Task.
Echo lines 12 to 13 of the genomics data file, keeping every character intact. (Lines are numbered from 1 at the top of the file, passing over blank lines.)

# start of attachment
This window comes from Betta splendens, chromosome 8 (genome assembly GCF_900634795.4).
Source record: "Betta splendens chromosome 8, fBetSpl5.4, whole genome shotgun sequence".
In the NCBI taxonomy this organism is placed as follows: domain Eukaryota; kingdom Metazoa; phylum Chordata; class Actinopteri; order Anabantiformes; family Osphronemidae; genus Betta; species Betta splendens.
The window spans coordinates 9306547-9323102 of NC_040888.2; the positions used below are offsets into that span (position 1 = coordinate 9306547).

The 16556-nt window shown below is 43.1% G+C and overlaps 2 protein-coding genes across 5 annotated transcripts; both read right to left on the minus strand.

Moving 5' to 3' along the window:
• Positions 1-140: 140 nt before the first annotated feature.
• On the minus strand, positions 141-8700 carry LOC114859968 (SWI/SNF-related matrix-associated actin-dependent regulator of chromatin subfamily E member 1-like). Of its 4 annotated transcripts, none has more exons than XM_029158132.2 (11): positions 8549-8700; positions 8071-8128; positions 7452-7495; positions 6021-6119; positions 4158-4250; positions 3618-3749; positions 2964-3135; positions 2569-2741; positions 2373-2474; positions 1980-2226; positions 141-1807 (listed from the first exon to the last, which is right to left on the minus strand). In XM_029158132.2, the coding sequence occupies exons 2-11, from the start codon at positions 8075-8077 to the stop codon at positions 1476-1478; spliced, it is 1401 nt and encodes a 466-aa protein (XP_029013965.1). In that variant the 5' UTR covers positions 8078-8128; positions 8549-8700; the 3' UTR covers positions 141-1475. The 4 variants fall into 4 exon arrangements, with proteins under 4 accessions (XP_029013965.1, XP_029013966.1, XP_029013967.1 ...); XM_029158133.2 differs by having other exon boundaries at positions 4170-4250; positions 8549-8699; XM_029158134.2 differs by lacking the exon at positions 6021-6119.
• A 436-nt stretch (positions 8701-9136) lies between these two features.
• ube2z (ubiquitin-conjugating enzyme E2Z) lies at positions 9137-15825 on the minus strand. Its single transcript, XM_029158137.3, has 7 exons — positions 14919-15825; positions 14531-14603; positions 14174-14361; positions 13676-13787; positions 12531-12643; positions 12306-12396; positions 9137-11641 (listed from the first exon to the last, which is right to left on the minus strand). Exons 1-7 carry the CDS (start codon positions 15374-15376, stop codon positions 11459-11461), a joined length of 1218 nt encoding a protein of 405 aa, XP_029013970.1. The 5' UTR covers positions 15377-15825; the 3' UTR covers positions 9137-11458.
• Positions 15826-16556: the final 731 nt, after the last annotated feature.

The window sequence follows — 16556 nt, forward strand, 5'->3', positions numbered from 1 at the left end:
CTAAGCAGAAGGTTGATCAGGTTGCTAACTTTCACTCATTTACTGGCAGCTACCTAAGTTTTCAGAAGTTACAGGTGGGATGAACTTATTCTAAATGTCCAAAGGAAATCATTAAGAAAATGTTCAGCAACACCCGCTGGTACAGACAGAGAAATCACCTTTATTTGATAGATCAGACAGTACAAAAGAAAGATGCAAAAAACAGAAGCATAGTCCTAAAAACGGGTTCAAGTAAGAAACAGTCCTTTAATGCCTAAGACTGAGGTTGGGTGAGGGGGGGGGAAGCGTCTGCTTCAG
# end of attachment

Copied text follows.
The window sequence follows — 16556 nt, forward strand, 5'->3', positions numbered from 1 at the left end:
CTAAGCAGAAGGTTGATCAGGTTGCTAACTTTCACTCATTTACTGGCAGCTACCTAAGTTTTCAGAAGTTACAGGTGGGATGAACTTATTCTAAATGTCCAAAGGAAATCATTAAGAAAATGTTCAGCAACACCCGCTGGTACAGACAGAGAAATCACCTTTATTTGATAGATCAGACAGTACAAAAGAAAGATGCAAAAAACAGAAGCATAGTCCTAAAAACGGGTTCAAGTAAGAAACAGTCCTTTAATGCCTAAGACTGAGGTTGGGTGAGGGGGGGGGAAGCGTCTGCTTCAG